5. One way Singtel is engaging the audiences is through the return of its 5-Min Video Challenge. What does Singtel aim to achieve with this competition?
Our regional video competition complements the Group’s content strategy. It provides another platform to engage and entertain our more than 650 million customers across Africa, Australia, India, Indonesia, Thailand, the Philippines and Singapore. Each member of the Group – Singtel, Airtel, AIS, Globe, Telkomsel – caters to their customers’ content consumption preferences by developing services for their respective markets.
Collectively, we consistently review our content options for our customers as their consumption habits change. This video competition will be held at the local and regional level. Our associates will select two of the best videos from their local markets to contend for the title of ‘Grand Winner’ at the regional final in November.
We invite aspiring filmmakers or anyone who has a story to share to submit a 5-minute video that best captures the theme ‘Connecting Lives’. Short-form entertainment – in particular short videos – are very popular with millennials given the ease of watching them on-the-go.
The broad theme gives participants a lot of space for creative interpretation, to tell their story in a variety of formats. At last year’s inaugural event, we received a wide-ranging menu of videos. A variety of genres was used, for example humour, horror, drama, adventure. Some used dance and animation. Others provided a philosophical perspective. And, we look forward to more creative visual story-telling formats at this year’s competition.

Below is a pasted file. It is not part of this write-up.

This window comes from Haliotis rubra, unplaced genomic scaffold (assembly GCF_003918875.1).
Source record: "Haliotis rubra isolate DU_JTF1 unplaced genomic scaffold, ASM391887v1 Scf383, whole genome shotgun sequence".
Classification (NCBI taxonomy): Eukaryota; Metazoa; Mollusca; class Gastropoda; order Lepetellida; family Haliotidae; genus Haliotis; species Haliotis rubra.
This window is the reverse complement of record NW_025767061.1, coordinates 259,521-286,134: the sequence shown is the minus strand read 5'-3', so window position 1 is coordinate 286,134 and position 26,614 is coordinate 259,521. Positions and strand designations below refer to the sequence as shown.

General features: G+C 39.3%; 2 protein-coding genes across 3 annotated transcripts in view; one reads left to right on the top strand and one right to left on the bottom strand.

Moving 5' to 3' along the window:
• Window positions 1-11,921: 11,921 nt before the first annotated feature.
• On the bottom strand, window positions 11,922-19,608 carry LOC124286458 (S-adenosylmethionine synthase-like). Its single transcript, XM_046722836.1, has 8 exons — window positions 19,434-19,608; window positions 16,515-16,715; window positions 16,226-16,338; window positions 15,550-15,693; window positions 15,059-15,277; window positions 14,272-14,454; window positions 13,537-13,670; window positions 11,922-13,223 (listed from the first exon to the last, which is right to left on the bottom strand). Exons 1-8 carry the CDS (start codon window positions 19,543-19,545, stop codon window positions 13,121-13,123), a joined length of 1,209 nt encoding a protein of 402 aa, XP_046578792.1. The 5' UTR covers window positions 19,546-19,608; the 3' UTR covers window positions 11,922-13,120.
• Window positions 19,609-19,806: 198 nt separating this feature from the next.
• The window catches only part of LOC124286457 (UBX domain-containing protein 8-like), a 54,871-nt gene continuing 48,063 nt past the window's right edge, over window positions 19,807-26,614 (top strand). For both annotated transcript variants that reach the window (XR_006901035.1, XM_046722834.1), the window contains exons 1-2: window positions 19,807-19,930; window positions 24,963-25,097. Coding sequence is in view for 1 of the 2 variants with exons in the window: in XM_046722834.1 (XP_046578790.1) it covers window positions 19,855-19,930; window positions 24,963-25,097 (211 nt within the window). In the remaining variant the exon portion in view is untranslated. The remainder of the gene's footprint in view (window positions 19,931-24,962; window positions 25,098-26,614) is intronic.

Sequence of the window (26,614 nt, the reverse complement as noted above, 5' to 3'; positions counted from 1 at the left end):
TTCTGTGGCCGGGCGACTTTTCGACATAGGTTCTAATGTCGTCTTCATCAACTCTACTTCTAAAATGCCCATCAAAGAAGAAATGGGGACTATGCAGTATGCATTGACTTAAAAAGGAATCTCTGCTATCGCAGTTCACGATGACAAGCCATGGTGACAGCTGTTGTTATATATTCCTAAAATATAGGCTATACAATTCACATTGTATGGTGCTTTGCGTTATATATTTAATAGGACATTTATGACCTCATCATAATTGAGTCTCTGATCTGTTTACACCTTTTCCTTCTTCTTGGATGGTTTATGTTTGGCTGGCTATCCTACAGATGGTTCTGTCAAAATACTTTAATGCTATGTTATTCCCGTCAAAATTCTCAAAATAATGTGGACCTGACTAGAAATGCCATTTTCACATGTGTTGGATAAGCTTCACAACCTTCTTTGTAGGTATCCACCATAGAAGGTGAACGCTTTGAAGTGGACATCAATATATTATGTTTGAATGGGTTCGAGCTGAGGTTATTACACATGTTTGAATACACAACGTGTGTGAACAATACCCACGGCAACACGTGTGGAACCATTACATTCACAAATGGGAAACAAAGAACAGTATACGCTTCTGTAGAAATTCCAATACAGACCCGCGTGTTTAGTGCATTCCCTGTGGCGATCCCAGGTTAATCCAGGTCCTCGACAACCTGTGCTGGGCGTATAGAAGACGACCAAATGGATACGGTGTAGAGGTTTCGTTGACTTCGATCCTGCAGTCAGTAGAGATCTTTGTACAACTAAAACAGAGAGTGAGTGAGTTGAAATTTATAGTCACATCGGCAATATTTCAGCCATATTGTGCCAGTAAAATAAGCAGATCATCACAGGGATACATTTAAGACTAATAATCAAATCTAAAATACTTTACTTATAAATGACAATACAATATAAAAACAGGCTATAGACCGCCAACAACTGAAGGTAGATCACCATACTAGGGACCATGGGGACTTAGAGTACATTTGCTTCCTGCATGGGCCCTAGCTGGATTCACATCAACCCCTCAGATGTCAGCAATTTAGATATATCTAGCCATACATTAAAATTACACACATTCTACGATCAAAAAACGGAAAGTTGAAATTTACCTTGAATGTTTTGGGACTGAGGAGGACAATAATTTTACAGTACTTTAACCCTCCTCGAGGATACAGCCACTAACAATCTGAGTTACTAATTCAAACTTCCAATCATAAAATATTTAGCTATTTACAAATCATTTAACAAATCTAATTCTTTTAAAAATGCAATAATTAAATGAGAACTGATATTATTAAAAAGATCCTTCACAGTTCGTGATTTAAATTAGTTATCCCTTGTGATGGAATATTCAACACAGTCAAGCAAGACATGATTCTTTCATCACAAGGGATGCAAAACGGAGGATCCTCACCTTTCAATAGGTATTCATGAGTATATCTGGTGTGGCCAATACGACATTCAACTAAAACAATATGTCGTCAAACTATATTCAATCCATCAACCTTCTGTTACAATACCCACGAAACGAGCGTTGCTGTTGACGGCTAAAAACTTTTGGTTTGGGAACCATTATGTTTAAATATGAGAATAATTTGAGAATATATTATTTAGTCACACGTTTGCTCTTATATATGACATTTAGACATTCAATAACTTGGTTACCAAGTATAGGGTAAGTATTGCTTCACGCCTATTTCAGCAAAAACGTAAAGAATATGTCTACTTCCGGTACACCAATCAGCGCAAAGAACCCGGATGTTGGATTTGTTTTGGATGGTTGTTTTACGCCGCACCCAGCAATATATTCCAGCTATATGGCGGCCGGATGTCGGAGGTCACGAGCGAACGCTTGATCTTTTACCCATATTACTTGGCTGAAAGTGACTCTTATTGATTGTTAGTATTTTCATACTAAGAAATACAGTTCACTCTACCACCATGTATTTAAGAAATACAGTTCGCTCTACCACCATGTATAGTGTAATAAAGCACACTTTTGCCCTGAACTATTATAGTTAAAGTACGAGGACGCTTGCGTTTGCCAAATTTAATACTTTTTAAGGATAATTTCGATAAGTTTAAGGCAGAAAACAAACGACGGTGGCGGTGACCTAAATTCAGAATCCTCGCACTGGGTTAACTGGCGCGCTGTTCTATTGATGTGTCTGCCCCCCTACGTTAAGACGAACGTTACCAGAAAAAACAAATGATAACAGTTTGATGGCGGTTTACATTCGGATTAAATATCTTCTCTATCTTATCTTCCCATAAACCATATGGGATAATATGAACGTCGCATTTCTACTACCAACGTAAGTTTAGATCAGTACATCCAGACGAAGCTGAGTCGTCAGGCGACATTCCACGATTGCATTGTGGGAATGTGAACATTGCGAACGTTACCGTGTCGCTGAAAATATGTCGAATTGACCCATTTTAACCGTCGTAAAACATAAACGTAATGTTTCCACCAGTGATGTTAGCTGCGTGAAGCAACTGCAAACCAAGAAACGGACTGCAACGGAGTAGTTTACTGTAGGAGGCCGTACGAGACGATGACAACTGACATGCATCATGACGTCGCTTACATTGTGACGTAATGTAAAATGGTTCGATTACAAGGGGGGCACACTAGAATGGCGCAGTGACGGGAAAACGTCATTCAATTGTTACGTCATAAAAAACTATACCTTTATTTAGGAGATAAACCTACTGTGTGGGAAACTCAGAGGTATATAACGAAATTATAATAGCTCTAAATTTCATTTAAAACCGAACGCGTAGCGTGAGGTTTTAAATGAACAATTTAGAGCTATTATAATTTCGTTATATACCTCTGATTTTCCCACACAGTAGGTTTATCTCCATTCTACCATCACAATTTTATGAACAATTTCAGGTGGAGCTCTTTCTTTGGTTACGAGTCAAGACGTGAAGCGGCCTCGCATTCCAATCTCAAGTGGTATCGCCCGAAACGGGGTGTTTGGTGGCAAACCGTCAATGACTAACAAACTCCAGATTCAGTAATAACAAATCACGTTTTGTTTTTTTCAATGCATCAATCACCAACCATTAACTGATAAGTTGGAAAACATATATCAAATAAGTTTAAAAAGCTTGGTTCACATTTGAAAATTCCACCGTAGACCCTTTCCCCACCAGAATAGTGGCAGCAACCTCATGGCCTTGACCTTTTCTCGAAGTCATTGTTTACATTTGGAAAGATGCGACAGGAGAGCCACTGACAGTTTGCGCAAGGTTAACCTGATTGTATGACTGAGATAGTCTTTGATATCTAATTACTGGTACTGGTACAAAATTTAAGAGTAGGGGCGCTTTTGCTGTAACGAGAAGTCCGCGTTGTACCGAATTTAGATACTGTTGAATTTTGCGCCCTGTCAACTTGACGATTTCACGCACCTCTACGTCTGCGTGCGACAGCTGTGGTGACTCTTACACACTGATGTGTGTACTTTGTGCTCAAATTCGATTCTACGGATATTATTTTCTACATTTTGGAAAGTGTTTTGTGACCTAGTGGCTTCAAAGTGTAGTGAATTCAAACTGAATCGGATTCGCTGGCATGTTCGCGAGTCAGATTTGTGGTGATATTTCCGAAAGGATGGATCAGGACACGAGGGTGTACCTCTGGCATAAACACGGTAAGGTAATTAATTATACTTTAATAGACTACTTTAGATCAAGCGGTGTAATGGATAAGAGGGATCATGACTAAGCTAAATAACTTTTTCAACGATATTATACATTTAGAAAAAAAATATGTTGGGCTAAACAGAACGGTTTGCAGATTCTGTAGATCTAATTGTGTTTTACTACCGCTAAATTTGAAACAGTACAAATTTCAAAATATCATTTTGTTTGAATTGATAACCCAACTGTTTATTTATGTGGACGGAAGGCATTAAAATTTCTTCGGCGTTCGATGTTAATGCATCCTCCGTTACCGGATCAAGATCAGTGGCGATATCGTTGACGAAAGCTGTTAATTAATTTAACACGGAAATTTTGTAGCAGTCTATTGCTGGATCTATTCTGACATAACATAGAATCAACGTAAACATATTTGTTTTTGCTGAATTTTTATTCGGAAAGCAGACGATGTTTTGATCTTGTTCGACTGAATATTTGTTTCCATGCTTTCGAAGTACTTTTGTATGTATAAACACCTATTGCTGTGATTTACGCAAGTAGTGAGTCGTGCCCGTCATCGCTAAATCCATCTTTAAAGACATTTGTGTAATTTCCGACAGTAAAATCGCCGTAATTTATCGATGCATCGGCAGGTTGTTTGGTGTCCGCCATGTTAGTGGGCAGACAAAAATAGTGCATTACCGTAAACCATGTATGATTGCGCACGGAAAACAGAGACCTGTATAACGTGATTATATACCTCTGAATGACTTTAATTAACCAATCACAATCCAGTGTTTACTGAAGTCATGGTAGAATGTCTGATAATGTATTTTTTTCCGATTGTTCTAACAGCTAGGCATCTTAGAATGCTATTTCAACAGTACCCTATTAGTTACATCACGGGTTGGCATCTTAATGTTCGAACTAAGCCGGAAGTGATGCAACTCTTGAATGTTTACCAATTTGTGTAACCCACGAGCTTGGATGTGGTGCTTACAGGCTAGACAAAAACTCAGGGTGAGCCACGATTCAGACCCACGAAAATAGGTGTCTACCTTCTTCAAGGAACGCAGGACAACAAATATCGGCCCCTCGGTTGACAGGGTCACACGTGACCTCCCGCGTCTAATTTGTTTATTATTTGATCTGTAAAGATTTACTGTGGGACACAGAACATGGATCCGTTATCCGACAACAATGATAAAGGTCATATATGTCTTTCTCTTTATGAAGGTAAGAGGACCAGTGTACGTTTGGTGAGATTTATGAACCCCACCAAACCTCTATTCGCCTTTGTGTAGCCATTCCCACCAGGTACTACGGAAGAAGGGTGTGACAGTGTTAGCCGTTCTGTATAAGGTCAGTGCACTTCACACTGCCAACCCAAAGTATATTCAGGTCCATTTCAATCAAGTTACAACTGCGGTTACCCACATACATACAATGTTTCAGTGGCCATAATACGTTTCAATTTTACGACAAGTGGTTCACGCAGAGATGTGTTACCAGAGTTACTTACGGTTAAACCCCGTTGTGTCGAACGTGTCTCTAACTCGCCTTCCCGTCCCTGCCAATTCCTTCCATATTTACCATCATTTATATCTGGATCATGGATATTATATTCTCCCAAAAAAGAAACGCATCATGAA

Besides showcasing the creativity of these filmmakers, the competition also enables our customers to discover original made-for-mobile content from their countries and across the region.
The competition also enables us to give the region’s most talented filmmakers a platform to be discovered and launch their careers in film making. After last year’s competition, the winning team from Indonesia set up a film studio with their prize money and is collaborating with Telkomsel in Indonesia in a number of projects. The first runner-up from the Philippines has teamed up with Singapore’s award-winning filmmaker Eric Khoo on his film project.
This year’s competition will, again, have well-known filmmakers from the region on the judging panel. Eric Khoo is returning to the panel, joined by Joko Anwar from Indonesia.